It is based on this UNICEF publication: Childrens’ Rights in the Digital Age
This is the quote that first attracted my attention:
“… digital literacy across generations..”
I immediately thought of Ontario’s Renewed Vision for Education.
“Our children, youth and adults will develop the skills and the knowledge that will lead them to become personally successful, economically productive and actively engaged citizens. They will become the motivated innovators, community builders, creative talent, skilled workers, entrepreneurs and leaders of tomorrow.”
When children attend a school, their experiences should not be limited by the knowledge and skills of the adults in the building. The educators, as digitally literate, connected professionals, should be able to bring the world to the children.
[Edit: Please see the comment below suggesting a rephrasing of the above statement –
My thinking: “The educators, as digitally literate, connected professionals, SHOULD BE ABLE TO FACILITATE THE CHILDREN’S LINKING THEMSELVES TO THE WORLD.”]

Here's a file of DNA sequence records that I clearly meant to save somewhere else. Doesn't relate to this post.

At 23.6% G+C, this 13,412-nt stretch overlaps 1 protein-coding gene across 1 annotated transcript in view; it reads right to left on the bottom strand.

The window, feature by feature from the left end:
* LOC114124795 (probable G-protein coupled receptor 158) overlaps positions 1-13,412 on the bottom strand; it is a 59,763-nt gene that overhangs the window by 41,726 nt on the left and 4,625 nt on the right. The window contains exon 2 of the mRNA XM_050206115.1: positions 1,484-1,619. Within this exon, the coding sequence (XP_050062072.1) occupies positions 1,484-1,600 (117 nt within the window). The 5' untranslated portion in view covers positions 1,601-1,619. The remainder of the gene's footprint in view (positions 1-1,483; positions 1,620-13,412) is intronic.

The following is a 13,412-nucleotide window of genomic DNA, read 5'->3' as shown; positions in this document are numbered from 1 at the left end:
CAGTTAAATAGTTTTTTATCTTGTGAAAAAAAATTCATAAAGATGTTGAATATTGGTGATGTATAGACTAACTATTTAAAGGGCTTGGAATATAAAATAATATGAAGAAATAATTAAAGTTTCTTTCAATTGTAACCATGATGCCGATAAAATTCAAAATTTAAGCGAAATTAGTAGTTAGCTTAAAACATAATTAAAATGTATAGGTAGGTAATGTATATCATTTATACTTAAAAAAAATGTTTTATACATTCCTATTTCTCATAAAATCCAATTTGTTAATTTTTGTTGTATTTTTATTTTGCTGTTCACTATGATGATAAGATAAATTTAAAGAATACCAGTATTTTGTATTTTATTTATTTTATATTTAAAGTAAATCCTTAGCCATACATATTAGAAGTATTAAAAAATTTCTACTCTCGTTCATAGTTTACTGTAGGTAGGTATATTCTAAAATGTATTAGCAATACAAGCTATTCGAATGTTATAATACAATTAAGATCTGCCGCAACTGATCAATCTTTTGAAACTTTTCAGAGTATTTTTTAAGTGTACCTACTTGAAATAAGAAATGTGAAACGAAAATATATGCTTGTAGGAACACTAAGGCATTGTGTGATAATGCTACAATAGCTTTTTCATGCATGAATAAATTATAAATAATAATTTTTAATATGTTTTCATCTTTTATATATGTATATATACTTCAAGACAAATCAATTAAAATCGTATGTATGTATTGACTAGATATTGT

The school building can be a community hub for all to access the world outside the community. This concept of connected learning is well-explained in the short video below.
The importance of being part of a connected world is emphasized in a recent OECD Report – Connected Minds: Technology and Today’s Learners.
So how do we help adults improve their digital literacy?
Aviva uses technology to share her students’ learning throughout the day, and provides parents with simple suggestions for how the learning can be extended at home.
During the recent Google Education On Air Panel Discussion (14:00), Zoe Tabary (from The Economist, Intelligence Unit) reminded us that there is no “extra” time in the school day to add digital literacy. Digital Literacy learning must be integrated into the current curriculum (Sean Rush, Junior Achievement Worldwide).
The recent report (Driving the Skills Agenda) from The Economist states that only 44% of the students surveyed (ages 18-25) feel that schools are providing them with the skills they need to enter the workplace, and while teachers report that technology is changing the way they teach, 77% of students report that schools are not effective in using technology for instruction.
How, then, does Digital Literacy for all become an integral part of learning in our schools?
If we are educating learners in our communities to be full participants in society, digital literacy must become a priority.
Critical Literacy: Is the Notion of Traditional Reading and Writing Enough? (Langwitches Blog)
Literacy Redefined (Jennifer Casa-Todd)
Driving the Skills Agenda (The Economist)
2017 update: A Guide for Trusted Adults (from MediaSmarts)